[mikedavem@linux02 ~]$ sudo pcs constraint colocation add virtualip sqllinuxaag-master INFINITY with-rsc-role=Master

 

Here a recap of the existing constraints which concern my availability group resource:

[mikedavem@linux02 ~]$ sudo pcs constraint
Location Constraints:
Ordering Constraints:
  promote sqllinuxaag-master then start virtualip (kind:Mandatory)
Colocation Constraints:
  virtualip with sqllinuxaag-master (score:INFINITY) (with-rsc-role:Master)
Ticket Constraints:

 

We may notice the global state of the resources and their roles (Master/Slave)

[mikedavem@linux02 ~]$ sudo pcs status
Cluster name: clustlinuxag
Stack: corosync
Current DC: linux04.dbi-services.test (version 1.1.15-11.el7_3.2-e174ec8) - partition with quorum
Last updated: Mon Feb 27 06:16:03 2017          Last change: Mon Feb 27 06:14:11 2017 by root via cibadmin on linux02.dbi-services.test
…

Full list of resources:

 Master/Slave Set: sqllinuxaag-master [sqllinuxaag]
     Masters: [ linux02.dbi-services.test ]
     Slaves: [ linux04.dbi-services.test ]
 virtualip      (ocf::heartbeat:IPaddr2):       Started linux02.dbi-services.test

 

So, now let’s perform some failover tests. I used a basic PowerShell script to connect to my availability group by using the sqllinuxaag resource and return a response (OK and the server name of the concerned replica or KO). But let’s say the resource is not considered as a listener from the availability group. No listener exists at this stage.

  • First test:

The first test consisted in switching manually over the sqllinuxaag (master) to the next available node (LINUX02). At this stage, we can’t use neither the wizard nor T-SQL statement to trigger a failover event. This is a limitation (explained by Microsoft) and I expect to see it to disappear in the future. Keeping the control of such action from SQL Server side will make more sense for DBAs.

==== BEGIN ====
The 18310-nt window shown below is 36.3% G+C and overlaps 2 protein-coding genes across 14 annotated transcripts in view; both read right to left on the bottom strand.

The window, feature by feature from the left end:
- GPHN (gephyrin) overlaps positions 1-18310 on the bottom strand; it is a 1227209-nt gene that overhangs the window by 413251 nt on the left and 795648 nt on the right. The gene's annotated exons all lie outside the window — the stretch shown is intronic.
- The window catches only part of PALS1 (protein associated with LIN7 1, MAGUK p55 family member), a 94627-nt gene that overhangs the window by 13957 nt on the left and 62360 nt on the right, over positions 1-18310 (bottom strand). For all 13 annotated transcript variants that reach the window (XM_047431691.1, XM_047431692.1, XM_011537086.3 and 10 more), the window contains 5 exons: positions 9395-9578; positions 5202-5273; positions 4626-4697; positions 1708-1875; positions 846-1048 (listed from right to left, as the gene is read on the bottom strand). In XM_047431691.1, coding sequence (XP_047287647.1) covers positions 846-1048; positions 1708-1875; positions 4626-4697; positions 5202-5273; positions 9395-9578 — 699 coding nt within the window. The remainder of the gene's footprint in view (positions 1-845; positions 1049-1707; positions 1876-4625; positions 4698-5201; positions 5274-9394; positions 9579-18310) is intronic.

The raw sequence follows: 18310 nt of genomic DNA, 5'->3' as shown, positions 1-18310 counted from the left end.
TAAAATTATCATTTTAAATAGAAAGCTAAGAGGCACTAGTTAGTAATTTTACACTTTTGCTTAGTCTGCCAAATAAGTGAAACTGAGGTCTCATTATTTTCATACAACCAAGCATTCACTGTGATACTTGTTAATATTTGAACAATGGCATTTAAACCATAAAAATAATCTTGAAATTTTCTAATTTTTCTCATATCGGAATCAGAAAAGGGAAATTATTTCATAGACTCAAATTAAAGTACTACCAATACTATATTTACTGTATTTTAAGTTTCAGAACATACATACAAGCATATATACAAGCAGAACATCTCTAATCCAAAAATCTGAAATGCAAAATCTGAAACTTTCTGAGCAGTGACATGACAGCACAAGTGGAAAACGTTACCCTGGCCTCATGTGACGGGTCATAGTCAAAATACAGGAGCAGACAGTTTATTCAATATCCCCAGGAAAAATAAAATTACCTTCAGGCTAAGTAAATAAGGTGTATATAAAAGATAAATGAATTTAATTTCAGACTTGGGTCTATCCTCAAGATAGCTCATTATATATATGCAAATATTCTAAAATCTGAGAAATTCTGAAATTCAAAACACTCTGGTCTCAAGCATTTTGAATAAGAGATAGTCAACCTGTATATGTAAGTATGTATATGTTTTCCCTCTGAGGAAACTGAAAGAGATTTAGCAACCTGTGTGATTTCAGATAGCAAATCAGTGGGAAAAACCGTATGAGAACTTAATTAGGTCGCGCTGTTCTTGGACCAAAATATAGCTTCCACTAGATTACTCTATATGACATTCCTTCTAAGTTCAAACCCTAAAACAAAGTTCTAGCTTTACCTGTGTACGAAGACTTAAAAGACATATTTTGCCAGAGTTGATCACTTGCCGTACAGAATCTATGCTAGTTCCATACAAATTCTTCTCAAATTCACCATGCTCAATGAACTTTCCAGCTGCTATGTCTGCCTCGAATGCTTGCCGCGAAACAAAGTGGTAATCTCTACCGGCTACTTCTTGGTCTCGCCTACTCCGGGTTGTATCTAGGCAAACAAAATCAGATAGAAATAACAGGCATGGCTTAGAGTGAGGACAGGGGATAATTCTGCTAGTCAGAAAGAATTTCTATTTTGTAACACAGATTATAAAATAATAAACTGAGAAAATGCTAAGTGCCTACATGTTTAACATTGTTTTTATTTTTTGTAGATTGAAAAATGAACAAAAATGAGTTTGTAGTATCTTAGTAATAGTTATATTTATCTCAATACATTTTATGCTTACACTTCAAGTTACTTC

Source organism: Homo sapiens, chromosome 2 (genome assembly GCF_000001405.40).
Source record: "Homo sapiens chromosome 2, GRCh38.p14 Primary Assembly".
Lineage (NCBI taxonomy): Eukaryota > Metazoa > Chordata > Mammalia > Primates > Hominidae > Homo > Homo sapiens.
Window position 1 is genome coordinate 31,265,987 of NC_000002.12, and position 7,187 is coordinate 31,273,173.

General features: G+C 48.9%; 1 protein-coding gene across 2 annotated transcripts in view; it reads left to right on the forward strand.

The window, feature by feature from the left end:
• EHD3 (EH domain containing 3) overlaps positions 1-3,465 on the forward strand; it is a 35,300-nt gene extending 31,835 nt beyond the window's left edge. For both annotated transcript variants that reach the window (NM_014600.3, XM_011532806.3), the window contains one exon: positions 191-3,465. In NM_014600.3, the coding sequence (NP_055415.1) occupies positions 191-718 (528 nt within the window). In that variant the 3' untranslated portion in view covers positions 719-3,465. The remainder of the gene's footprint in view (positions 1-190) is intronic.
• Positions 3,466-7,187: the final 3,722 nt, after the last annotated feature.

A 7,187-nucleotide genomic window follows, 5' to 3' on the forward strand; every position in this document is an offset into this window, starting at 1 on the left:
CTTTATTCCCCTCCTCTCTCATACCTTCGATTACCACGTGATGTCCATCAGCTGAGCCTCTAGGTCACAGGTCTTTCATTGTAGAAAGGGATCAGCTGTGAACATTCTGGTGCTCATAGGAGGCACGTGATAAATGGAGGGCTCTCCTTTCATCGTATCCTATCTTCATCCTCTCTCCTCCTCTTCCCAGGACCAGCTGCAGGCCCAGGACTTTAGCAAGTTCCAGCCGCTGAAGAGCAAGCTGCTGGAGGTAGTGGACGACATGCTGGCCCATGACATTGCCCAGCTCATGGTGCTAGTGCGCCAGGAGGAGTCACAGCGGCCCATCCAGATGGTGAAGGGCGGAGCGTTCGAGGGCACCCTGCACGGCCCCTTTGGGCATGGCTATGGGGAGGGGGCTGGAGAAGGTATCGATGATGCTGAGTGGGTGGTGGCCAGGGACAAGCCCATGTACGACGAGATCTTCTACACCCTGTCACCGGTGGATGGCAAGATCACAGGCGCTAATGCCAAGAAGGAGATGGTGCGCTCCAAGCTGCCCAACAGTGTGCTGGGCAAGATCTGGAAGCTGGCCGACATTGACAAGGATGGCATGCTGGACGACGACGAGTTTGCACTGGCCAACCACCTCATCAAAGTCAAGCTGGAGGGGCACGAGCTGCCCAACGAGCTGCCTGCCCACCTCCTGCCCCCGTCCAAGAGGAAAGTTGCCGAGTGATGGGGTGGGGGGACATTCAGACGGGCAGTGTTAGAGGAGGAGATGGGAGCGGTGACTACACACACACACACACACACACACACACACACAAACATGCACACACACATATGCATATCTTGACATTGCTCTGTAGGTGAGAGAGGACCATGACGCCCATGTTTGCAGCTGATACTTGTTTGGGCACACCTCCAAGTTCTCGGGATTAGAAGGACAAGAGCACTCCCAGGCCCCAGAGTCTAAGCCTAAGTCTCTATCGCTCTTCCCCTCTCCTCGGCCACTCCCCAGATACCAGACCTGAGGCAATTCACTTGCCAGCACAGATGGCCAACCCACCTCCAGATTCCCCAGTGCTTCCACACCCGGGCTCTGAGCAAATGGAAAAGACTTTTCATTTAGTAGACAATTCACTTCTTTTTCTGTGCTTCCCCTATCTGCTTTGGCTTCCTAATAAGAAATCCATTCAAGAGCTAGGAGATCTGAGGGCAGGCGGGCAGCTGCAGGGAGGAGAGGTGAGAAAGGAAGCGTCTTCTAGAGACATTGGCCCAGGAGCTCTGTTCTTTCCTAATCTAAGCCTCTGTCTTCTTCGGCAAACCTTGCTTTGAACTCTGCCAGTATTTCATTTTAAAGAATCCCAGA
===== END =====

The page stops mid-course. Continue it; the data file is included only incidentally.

[mikedavem@linux04 ~]$ sudo pcs resource move sqllinuxaag-master linux02.dbi-services.test --master

 

During the failover event, no way to reach out the resource but the situation went back into normal as expected.

blog 119 - 2 - ag linux - ag failover manual test

  • Second test

The second test consisted in simulating “soft” failure by changing the state of the new active node (LINUX02) to standby in order to trigger a switch over the next available cluster node (LINUX04). But before going on this way, let’s configure stickiness to avoid unexpected failback of the sqllinuxaag-master resource when the situation will go back to normal.

[mikedavem@linux04 ~]$ sudo pcs resource defaults resource-stickiness=INFINITY
[mikedavem@linux04 ~]$ sudo pcs cluster standby linux02.dbi-services.test

[mikedavem@linux04 ~]$ sudo pcs status
Cluster name: clustlinuxag
Stack: corosync
Current DC: linux02.dbi-services.test (version 1.1.15-11.el7_3.2-e174ec8) - partition with quorum
Last updated: Sun Feb 26 18:55:01 2017          Last change: Sun Feb 26 18:54:42 2017 by root via crm_attribute on linux04.dbi-services.test

2 nodes and 3 resources configured

Node linux02.dbi-services.test: standby
Online: [ linux04.dbi-services.test ]

Full list of resources:

 Master/Slave Set: sqllinuxaag-master [sqllinuxaag]
     Masters: [ linux04.dbi-services.test ]
     Stopped: [ linux02.dbi-services.test ]
 virtualip      (ocf::heartbeat:IPaddr2):       Started linux04.dbi-services.test

 

Same result than previously. During the failover event, the resource was unreachable but after the situation went back to normal, the application was able to connect again.

blog 119 - 3 - ag linux - ag failover with standby test

We may also confirm the state of the availability group by using usual DMVs. The replica role has switched between replicas as expected and the synchronization state remained in healthy state.

blog 119 - 4- ag linux - ag failover with standby test